Delta Sigma Basics

Discussion in 'General Electronics Chat' started by kdillinger, Feb 24, 2015.

  1. kdillinger

    Thread Starter Active Member

    Jul 26, 2009
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    I need a refresher on the basics of delta sigma converters and none of the material has made it clear, to me anyway, about the relationship with resolution, frequency of sampling, and data rate.

    Suppose I have a 16 bit delta sigma ADC, a sampling clock at 100kHz and an oversampling ratio of 64. I want to calculate samples per second.

    A 16 bit converter requires 2^N clocks; 65536 clocks in this case. If my sampling frequency is 1ookHz and the OSR is set to 64 then I am sampling at 6.4MHz.

    Samples per second would be 6.4MHz/2^16 or 97.65 samples per second.

    Yes? No?
     
  2. WBahn

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    Mar 31, 2012
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  3. kdillinger

    Thread Starter Active Member

    Jul 26, 2009
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  4. rogs

    Active Member

    Aug 28, 2009
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    You probably need to think of a delta sigma ADC as a 1 bit converter, not 16 bit.

    See if THIS explanation of the concept is of any help - although, as you might imagine, it's describing the same principle as the previous suggestion
     
  5. nsaspook

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    Aug 27, 2009
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  6. kdillinger

    Thread Starter Active Member

    Jul 26, 2009
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    To clarify, with another example:
    An internal oscillator provides a clock source and is operating at 100kHz. A second order, 14 bit delta-sigma requires 2^14 clocks to provide a single answer (sample). The conversion time for that sample is 2^Nbits/FOSC and in this case that is 2^14/100kHz for 163.84ms. So that is 6.1 samples per second.
     
  7. Brownout

    Well-Known Member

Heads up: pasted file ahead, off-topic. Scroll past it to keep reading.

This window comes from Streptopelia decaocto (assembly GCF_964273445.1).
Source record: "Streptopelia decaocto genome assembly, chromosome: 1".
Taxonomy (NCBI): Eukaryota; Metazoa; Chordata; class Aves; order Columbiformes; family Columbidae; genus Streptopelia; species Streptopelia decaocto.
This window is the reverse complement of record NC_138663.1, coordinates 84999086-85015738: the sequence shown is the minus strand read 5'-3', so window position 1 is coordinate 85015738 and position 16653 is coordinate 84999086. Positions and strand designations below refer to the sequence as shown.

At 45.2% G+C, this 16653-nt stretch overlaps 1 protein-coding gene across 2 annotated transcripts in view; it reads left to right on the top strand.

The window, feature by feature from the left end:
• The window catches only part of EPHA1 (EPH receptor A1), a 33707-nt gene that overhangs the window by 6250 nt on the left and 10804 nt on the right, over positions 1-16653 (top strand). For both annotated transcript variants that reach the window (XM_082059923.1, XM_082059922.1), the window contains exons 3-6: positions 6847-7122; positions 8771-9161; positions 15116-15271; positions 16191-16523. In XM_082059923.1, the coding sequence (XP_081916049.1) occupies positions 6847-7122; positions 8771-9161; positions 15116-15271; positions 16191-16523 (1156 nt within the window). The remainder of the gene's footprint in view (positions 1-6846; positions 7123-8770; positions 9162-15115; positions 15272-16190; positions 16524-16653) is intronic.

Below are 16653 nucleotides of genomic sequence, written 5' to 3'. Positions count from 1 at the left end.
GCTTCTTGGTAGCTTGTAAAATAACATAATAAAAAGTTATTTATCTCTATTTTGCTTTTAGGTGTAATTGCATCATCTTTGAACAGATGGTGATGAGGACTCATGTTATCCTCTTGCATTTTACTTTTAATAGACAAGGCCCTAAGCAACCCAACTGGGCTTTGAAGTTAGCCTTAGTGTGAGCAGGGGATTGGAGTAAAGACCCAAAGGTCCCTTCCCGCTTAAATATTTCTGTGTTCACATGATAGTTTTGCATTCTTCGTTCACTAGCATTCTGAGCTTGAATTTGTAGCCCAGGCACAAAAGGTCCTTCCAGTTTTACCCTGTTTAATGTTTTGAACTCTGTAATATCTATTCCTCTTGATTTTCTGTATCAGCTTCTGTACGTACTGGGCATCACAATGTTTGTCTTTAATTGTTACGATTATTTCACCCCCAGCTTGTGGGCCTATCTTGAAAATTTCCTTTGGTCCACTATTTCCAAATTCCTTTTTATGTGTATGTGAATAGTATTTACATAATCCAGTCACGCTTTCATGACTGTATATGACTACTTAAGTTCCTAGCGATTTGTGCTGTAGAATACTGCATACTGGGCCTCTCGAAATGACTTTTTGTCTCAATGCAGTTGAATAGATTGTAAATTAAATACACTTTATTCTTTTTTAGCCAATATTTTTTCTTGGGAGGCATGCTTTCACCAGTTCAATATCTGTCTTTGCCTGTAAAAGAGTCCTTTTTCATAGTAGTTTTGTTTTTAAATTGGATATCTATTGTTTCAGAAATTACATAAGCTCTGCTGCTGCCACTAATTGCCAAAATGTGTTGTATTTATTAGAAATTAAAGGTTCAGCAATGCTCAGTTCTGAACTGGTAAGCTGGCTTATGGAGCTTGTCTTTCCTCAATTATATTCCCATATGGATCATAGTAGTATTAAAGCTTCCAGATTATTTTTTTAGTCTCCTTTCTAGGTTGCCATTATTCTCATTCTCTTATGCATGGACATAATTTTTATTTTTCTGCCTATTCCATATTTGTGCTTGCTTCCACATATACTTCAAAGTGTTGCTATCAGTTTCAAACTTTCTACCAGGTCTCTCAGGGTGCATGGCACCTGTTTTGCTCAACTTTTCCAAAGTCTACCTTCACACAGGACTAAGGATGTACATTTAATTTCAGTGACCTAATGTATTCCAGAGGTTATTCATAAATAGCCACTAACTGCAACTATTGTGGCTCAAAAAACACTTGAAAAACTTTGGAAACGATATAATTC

Jan 10, 2012
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    I don't think that is correct. Here is a discussion about converter latency:

    http://www.ti.com/lit/an/slyt264/slyt264.pdf
     
  8. crutschow

    Expert

    Mar 14, 2008
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    A delta-sigma converter takes a very large number of crude 1-bit samples of the signal and then digitally averages them to get a digital word.
    There is not a direct correspondence between the oversample rate and the number of bits in each averaged output word. The oversample rate is indirectly related to the number of resolution bits as higher resolution tends to require a higher oversample rate, but it's also related to the modulator order and other internal details of the converter.

    The oversample rate in a delta-sigma converter refers to the number of samples taken for each output word, not each output bit. The number of resolution bits is not used in that calculation.
    Thus, for an oversample rate of 64 samples/sec for a converter that outputs 100kHz word/sec, the signal sample rate is 6.4MHz (no bits involved).

    You example in Post #6 is incomplete since it does not state the oversample rate.
    How do you know that it takes one clock pulse per bit to generate the output word?
    You would need to know the clock pulses per bit sample which is likely much more than one.
     
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